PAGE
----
Have you ever downloaded an executable file (an .exe file), but were afraid to launch it, for fear that it might just blow up your entire system? You want to have a test machine or, best of all, a virtual PC on which to experiment with suspicious software, but also do not want to create it from scratch. Microsoft tried to solve this problem with the new Windows feature - Sandbox.
Using the sandbox on a computer in Windows.
What is a sandbox
Sandboxes reproduce at least the minimum functionality necessary for accurate testing of programs or other developed code (for example, using the same environment variables or access to a database identical to that used by a stable previous implementation, intended to be changed; many other possibilities, since specific functional needs vary greatly depending on the nature of the code and the applications for which it is intended). Developers also offer alternative ways to use sandbox functions. For example, the program Sandboxie.
What is a sandbox on a computer? The sandbox concept (sometimes also referred to as a working directory, test server, or development server) is usually built into version control software, such as CVS and Subversion (SVN), in which developers "extract" a copy of the source code tree to learn and continue. Only after the developer has fully tested the code changes in his own sandbox, these changes should be returned and merged with the repository and thus provided to other developers or end users of the software. From a computer security point of view, a sandbox is a mechanism for running programs safely in an environment from which it cannot influence other programs and has limited resources to use. Here are a few places where sandbox technology is used:
- Browsers, such as Chrome / Firefox, use a sandbox to launch pages / plugins / parts of pages, such as iframes inside a sandbox.
- Network software — programs like FTP have options to set up Chroot. At the same time the user will be limited within the directory.
- Virtual machine - they emulate the entire OS in the sandbox.
- Linux Chroot - on Linux systems there is a chroot command (change the root), in which the user can change the root from / to some subfolder, for example, / mnt / new / root, and, therefore, all programs launched later will process / mnt / new / root as /. Thus, all their actions are limited inside the subfolders.
No matter what you want to do, Windows probably has the software to make it easier. The only problem is that you cannot trust every download from free software download sites or from an unknown developer. The reason for this is simple: software downloaded to a PC may be unstable, bundled with adware, or may even be infected with a virus or malware. To handle this, you can put the application in the sandbox and try it.
Microsoft has added a way for Windows 10 users to easily check unknown applications without jeopardizing their PC in the process. Once an instance of the sandbox is created, it acts as a clean installation of Windows, which only takes about 100 MB on the hard disk. Just create an instance, run any application you want to test, and close out of the sandbox when you're done. The introduction of the sandbox function directly in Windows, of course, will be a boon for corporate and private users who need to constantly maintain the efficiency of the PC. Microsoft hopes that this will be an effective replacement for the virtual machine setup process every time you need to test a new executable file without risking harm to your full Windows installation.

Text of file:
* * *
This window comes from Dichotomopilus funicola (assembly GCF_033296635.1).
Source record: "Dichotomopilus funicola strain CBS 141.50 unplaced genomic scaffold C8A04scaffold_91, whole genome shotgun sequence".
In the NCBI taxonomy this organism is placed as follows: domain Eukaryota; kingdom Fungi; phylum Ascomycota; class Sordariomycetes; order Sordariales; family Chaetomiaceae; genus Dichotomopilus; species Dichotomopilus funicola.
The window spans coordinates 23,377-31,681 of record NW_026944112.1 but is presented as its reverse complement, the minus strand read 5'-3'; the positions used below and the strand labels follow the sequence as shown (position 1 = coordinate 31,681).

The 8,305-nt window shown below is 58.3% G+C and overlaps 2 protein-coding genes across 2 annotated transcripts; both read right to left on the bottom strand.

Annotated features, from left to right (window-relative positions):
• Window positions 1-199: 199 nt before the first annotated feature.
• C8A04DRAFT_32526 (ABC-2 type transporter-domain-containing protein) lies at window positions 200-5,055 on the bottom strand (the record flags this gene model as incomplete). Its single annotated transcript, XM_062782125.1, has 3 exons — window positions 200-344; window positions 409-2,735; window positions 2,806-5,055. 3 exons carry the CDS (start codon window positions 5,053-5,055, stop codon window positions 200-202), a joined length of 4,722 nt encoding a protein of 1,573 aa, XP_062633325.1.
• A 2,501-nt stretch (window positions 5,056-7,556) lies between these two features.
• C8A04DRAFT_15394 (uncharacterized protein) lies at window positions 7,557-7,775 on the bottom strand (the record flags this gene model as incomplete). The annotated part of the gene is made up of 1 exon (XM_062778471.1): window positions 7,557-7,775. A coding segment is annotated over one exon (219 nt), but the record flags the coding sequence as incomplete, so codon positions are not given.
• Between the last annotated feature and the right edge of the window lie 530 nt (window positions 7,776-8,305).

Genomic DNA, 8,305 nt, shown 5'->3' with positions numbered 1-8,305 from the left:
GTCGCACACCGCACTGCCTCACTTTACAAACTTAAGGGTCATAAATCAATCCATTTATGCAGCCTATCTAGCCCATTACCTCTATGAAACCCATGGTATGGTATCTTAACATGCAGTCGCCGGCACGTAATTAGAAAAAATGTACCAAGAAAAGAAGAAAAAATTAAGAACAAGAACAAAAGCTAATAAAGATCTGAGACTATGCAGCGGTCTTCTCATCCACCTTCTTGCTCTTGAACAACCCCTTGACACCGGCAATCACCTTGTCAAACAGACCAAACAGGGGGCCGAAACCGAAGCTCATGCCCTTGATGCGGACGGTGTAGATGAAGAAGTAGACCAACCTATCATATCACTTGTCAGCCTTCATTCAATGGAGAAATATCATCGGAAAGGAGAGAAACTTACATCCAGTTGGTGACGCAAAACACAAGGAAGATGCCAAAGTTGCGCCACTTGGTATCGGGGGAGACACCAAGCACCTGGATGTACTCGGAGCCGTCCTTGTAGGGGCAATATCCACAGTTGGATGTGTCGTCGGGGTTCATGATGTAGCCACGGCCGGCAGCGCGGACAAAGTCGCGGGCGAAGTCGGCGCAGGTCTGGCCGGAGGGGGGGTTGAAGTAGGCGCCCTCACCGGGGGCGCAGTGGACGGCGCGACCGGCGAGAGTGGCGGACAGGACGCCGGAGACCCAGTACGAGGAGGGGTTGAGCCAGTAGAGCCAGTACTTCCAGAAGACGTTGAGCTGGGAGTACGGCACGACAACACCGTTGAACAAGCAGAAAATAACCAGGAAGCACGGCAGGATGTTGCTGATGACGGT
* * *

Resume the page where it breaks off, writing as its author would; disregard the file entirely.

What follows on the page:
This is a lightweight virtual machine created on the basis of technologies used with Windows containers. It is a lightweight virtual machine that mimics Windows 10 installed on a PC using a so-called dynamic base image, a set of clean copies of files that can be changed, and links to them. Therefore, the size of the virtual sandbox machine is only 25 MB if it is not installed, and will be increased to 100 MB if it is installed. The software is similar to a regular application that you can search and find directly from the Start menu. When activated, it runs in the same way as another virtual machine running on top of your current system, except that the system in the sandbox is, in fact, a new, fresh version of your main system. From there you can copy and paste executable files and run them inside.
How to install and configure the sandbox
To install and use this great new feature in Windows, you will need a computer that:
- running at least Windows 10 Pro or Enterprise build 18305;
- 64-bit version;
- has the possibility of virtualization in the BIOS;
- It has at least 4 GB of RAM, 1 GB of free space and 2 CPU cores.
How to enable and configure Windows Sandbox:
- Click “Start”, enter “Windows functions” and click “Enable or disable Windows functions”.
- Check the box "Sandbox" in the window "Windows Features" and click "OK".
After completion, restart the computer and everything is ready.
Why the sandbox does not work
First of all, make sure that virtualization is enabled on your system. You can find out by going to the Performance tab in the task manager. If all requirements are met, let's check if this update KB4483214 is installed. Apparently, it breaks the Windows Sandbox while trying to fix another error. Go to the "Installed updates" section on the control panel, right-click the patch and delete it. Restart your computer and the Windows Sandbox will work again.
How to use Sandboxie
On the Internet, we do a lot of things that threaten our identity, data and PC. Sometimes we are not even aware that what we are doing can cause harm. If you use the Internet, browsing gifs with cats or trying experimental software, you can do harm, no matter what you do on your PC. This is where Sandboxie comes in handy. Sandboxie allows you to isolate programs, websites and more so that they cannot make changes to your computer. Using Sandboxie is easy. To add a sandbox, open "Sandbox Management", click "Sandbox" and select "Create a new sandbox". If you decide not to restore the files, you can always view and launch them in the sandbox later: open “Control”, right-click the desired “sandbox” and select “Quick Recovery”.
To install Sandboxie, go to the Sandboxie website and download the program. During the installation, you will be prompted to install drivers for Sandboxie. This may seem like a strange ball request from such a program, but it is necessary for the problematic integration of Sandboxie to work on your computer. You will also be warned about software compatibility issues on your system. Scroll through each one and select add settings to work in Sandboxie. If you do not plan to use these programs in Sandboxie, you can refuse to change these settings and move on.